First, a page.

'Tim Melina Theo Bobby' by Joan Of Arc album review by Gregory Adams. The full-length comes out on December 4, via Joyful Noise Recordings

Joyful Noise Recordings

7

Joan of Arc

'Tim Melina Theo Bobby'

In the closing moments of Joan of Arc’s “Upside Down Bottomless Pit”— itself the last song on the Chicago outfit’s final album, Tim Melina Theo Bobby—Tim Kinsella whispers, perhaps, his running arts manifesto: “There’s no bleachers; there’s no sidelines; there’s no out of bounds.” Across 25 years, roughly as many albums, and through its countless contributors, the ever-morphing collective have blurred the boundaries of rock, folk, dance music, electronic experimentalism, musique concrete, and more to the delight of many—or, depending on who you ask, the consternation of many others. The current iteration of Kinsella, Melina Ausikaitis, Theo Katsaounis, and Bobby Burg have fittingly delivered a well-rounded and widely varied finale, but then again….haven’t we been here before?

Back in 2001, following four full-length releases, Joan of Arc delivered How Can Any Thing So Little Be Any More? as their first formal goodbye. Pinging between snow-capped post-rock and recordings of literal children making songs up on the spot, it was a rather challenging and confrontational listen. Kinsella reformed the group in 2003, altering the roster for another 17 years before settling into this final lineup. Unlike that initial swansong, Tim Melina Theo Bobby is a more approachable listen.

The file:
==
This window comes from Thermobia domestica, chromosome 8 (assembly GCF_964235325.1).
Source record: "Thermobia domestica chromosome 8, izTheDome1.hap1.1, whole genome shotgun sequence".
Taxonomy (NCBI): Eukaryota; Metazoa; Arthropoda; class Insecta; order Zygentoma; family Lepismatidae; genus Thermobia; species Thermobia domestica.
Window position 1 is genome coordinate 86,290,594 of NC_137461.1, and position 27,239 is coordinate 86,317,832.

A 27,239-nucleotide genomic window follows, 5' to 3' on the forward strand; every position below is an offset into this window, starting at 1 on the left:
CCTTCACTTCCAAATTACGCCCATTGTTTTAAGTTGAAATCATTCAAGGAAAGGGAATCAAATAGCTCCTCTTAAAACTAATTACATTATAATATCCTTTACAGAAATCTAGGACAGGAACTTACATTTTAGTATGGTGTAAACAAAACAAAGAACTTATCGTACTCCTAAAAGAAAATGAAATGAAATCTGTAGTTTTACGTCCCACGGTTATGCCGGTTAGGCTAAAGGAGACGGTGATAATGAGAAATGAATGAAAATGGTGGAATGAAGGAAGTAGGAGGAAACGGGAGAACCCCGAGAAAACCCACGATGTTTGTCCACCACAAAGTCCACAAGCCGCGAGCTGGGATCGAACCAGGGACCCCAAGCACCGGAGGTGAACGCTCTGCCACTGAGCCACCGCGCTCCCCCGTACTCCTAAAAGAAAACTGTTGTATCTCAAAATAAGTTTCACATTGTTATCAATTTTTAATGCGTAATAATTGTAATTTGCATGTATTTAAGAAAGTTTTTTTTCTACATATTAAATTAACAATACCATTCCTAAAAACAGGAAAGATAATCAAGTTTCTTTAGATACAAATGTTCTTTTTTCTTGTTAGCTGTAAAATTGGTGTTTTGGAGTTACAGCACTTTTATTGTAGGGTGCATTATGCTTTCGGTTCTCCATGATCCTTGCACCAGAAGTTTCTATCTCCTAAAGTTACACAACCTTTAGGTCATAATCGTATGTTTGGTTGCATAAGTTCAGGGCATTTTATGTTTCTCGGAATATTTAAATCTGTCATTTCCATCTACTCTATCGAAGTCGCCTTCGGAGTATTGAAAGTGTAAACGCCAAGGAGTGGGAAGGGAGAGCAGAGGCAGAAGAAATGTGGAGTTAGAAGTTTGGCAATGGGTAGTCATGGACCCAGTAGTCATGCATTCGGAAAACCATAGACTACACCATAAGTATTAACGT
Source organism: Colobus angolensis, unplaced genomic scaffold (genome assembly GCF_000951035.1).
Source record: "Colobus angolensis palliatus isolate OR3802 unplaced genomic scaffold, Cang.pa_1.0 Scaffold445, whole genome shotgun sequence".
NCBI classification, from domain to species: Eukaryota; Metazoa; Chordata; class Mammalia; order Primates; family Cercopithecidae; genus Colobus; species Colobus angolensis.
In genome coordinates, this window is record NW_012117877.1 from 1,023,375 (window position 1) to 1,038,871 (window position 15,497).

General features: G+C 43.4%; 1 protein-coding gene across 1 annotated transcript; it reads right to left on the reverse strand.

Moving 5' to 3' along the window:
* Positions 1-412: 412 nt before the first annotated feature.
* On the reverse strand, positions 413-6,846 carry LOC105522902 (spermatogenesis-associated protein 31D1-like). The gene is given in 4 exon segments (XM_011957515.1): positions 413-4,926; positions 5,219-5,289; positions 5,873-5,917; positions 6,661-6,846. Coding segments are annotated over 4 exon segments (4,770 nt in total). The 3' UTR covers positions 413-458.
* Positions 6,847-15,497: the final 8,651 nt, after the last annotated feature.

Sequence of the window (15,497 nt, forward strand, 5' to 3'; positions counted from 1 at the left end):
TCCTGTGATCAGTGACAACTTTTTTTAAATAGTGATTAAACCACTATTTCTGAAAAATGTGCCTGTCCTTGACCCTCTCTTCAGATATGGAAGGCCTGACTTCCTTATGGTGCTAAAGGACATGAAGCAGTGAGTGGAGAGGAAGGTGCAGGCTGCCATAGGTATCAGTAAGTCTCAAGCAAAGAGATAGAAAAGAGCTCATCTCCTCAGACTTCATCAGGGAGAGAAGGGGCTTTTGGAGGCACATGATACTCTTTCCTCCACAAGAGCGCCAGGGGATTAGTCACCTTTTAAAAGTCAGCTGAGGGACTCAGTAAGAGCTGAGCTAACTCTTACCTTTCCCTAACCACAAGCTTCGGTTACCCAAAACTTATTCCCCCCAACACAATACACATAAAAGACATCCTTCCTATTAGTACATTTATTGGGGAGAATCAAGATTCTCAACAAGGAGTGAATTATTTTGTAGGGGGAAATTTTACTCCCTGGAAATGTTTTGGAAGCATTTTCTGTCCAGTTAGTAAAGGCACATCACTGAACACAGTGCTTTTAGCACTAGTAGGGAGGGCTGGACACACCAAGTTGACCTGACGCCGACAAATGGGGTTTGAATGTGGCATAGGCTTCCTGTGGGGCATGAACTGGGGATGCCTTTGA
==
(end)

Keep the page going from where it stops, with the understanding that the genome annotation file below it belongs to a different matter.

The spindling, textural guitars overlapping throughout “Destiny Revision” recall the interplay found on early Joan of Arc records like 1997’s A Portable Model Of and 1998’s How Memory Works, but it also drills into the band’s more recent pivot towards rhythmic electronic beatmaking. To that point, “Feedback ¾” glistens with post-Drake dancehall rhythms and crystal-sharp synth arpeggios. Ausikaitis’ lead vocals perhaps hint at wrapping up Joan of Arc, at least vis-à-vis cinema metaphors (“It’s a natural conclusion…Don’t worry, he marries the girl next door”); She continues
making movie connections on “Rising Horizon,” comparing herself to a figure from Kenneth Anger’s Scorpio Rising.

While not as terror-fried as 2017’s He’s Got the Whole This Land Is Your Land in His Hands, there are still plenty of spectacularly noisy sections throughout Tim Melina Theo Bobby. “Something Kind,” for instance, has Kinsella and Ausikaitis’ discordant guitars sparking and scraping against each other like a pair of vintage Plymouths, as Katsaounis keeps the band locked into a groove, Sonic Youth-style (maraca in one hand, drumstick in the other). The drum machine boom of “Cover Letter Song,” meanwhile, finds Kinsella exploring the relationship between art and everyday work. His central character is, at various times, an envelope licker; car washer; record store clerk; grocery bagger; parking garage attendant. Through it all, they continue making art (“I prepared various coffee drinks, and waited tables stoned, and I wrote….I mopped floors, and I scrubbed toilets, and I wrote”).

There’s a sly, understated confidence running through Tim Melina Theo Bobby, one that invariably comes out of working on an art project for a quarter century. Joan of Arc’s final album is a graceful, yet still parameter-tweaking entry for the group. Ausikaitis may sing of a “natural conclusion” on “Feedback ¾”, but the members’ artistic drive continues outside of Joan of Arc—Kinsella in Good Fuck alongside his wife Jenny Pulse; Ausikaitis, Katsaounis, and Burg in the Aitis Band. Considering how the various members of the extended Joan of Arc family have blended into countless other projects over the years, it wouldn’t be unheard of for Tim, Melina, Theo, and Bobby to mutate into something new sometime further down the line. Again, there’s no out of bounds.

Order ‘Tim Melina Theo Bobby’ here